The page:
Tag: Travel writer
Zion National Park
Brunei is a tiny country located on the northern shore of the Island of Borneo. This small nation is surrounded by Malaysia’s Sarawak state and the south China sea. Brunei is one of the smallest nations on earth! It is also one of the richest, due to the countries natural gas and petroleum resources.
24 hours in Bandar Seri Begawan
We had two months off from University. We made a rough plan to visit Bangkok and then to travel from the North to the South of Vietnam, first arriving in Hanoi. There were four of us going on this backpacking adventure in South East Asia. Next step, we needed flights. Trying to find a good deal with stumbled upon Royal Brunei airways – who were offering a great deal from Melbourne to Bangkok! Perfect. This flight deal came with the option of a stop over in Brunei….I had never heard of this country until this moment. We quickly looked it up and saw that we could also visit other parts of the magical island of Borneo, so we decided to book with this airline, and add Borneo to our travel plans.
We departed Melbourne and flew about six hours to arrive in Brunei. Flying with Royal Brunei airlines was a great experience overall. When we fist arrived, we took a connecting flight to Kota Kinabalu located in the Malaysian part of Borneo. We spent four days in Kota Kinabalu, before heading to Bandar Seri Begawan. We had 24 hours to explore the capital of Brunei before flying to Bangkok.
We spent the day wandering around the capital of Brunei. We found the Royal Regalia Museum and looked around the museum for a good portion of the morning. A nice relief from the heat. The museum is a tribute to the Sultan, it was an interesting museum to explore.
The afternoon was spent exploring the markets and the pretty water front. The Tamu Kianggeh market was a highlight, so vibrant and filled with energy. Strolling the promenade was nice, I enjoyed the relaxed atmosphere. Late afternoon, we were all quite hot and bothered…due to carrying our luggage around all day, and from being hangover. So we tried to find accommodation for the night. Being so late in the afternoon and having no internet access. This didn’t work out so well. In the end we decided to have dinner and then visit the impressive Sultan Abdul Samad building. This is a must see and looks so spectacular during the night with the city lights. After this we heading to the airport and spent the night there before flying to Bangkok early the next morning.
Kuala Lumpur, also referred to as KL by the locals is the capital and largest city of Malaysia. Located close to the center of peninsular Malaysia in the Selangor state. The name Kuala Lumpur translates to “muddy confluence” and the city is called this, as it is located at the confluence of the Klang and Gombak rivers!
Kuala Lumpur was once a small Chinese village, with the locals working within the tin mining industry. The city has come a long way from this once sleepy village. The city is described as being the cultural hub of Malaysia. Kuala Lumpur is a cultural melting point, the mix of Malay, Chinese and Indian communities brings this city to life. The city is vibrant and full of energy. From modern skyscrapers to ancient temples, the mix of old and new is impressive. From the sights in and around the city, the modern shopping options and dinning experiences. Kuala Lumper is a great city to explore for short stays or even for a stopover.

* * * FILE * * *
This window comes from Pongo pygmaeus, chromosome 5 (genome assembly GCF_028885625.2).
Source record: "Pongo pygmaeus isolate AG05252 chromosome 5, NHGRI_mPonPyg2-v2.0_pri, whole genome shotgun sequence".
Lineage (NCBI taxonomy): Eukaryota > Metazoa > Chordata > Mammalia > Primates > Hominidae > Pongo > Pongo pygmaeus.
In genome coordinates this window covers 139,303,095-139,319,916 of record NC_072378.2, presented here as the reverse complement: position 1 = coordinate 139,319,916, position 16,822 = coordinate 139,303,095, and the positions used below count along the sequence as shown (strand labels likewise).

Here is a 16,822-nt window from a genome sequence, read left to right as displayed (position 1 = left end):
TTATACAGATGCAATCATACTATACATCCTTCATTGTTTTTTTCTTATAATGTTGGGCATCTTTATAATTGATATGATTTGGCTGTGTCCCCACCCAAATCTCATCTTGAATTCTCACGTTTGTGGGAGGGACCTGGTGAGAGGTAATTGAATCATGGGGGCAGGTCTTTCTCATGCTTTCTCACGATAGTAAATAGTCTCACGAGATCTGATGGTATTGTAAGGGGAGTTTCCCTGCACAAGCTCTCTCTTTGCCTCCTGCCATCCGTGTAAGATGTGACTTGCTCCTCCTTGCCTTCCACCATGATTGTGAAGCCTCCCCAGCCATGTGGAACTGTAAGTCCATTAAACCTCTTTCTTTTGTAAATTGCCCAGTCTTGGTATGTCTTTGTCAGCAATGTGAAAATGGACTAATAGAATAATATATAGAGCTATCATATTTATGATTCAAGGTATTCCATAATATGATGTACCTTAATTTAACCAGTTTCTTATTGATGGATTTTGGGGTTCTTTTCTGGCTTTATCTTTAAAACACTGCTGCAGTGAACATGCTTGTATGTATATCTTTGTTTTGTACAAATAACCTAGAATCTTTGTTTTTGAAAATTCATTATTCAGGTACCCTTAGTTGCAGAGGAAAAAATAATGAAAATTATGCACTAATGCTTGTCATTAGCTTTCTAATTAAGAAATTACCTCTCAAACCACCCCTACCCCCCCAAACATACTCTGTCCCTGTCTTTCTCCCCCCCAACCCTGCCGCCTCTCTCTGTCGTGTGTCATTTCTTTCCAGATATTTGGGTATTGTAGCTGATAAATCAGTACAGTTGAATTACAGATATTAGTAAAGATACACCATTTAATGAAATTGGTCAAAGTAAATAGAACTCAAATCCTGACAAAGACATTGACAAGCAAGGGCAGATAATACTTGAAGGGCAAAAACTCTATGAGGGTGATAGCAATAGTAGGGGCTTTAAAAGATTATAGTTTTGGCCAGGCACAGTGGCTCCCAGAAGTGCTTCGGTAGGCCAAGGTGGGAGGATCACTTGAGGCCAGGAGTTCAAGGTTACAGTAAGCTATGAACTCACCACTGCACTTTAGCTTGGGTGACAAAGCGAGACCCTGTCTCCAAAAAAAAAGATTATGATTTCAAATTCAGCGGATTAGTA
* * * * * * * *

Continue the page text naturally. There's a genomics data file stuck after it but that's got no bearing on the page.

Five days in KL
We had just spent two and a half weeks exploring parts of Thailand; Phuket, Phi Phi Island and Bangkok and we had the chance to explore a new country before flying to London for the beginning of an eight month work and travel experience in Europe.
We stayed at a guest house in the Bukit Bintang district, the ‘trendy’ area of the city. The Bukit Bintang area is well known for its shopping and entertainment. From fancy shopping centers/malls to night markets. The nightlife is also happening here, with many cafes, restaurants and bar options. Popular among the local youth and tourists, this is probably the best area to stay in for a first time visit to Kuala Lumpur.
Five days was enough time to explore the city and see most of the sights, we were also able to enjoy two day trips from the city.
Highlights and must sees
The Petronas towers
The most famous landmark in Kuala Lumpur. These towers are very impressive, both from the ground and from the top! Standing at 451.9 meters tall and with 88 stories. These towers were once the tallest buildings in the world, from 1998 to 2004. They still remain the tallest twin towers in the world.
Kuala Lumpur bird park
A great way to escape the heat and humidity of the city is by exploring this eco tourism park! The worlds largest free flight walk in aviary, I was very impressed.
Perdana botanical garden
A nature sanctuary in the city, another option to try and escape the heat! This makes for the perfect early morning or late afternoon walk.
Kuala Lumpur butterfly garden
This park is so impressive, walking around lush gardens in amongst 6,000 butterflies! Show casing 120 species.
Sultan Abdul Samad Building
Impressive architecture and represents a historical landmark of the city.
Menara KL tower
Another well known landmark of the city. Sitting at 421 meters tall, this tower offers impressive views of the city.
Vibrant and filled with energy. The perfect place for bargain hunt shopping and to enjoy the nightlife.
A strip representing the city’s local cuisine. The perfect place to explore the various food options.
Day trips from Kuala Lumpur
A limestone hill over 400 millions year old, containing three caves and a series of cave temples. Batu caves is a place for hindu festivals and pilgrimages. This place is well worth a visit. We took a train from the Kuala Lumpur central station and travelled for approximately 17 km, north of the city to the Batu caves train terminal. A very easy and affordable (50 us cents) journey.
When you arrive, the first sight is the impressive statue of the Hindu God. After climbing the steep staircase you can enter the caves and explore. The limestone formations are impressive and I also enjoyed watching the cheeky monkeys.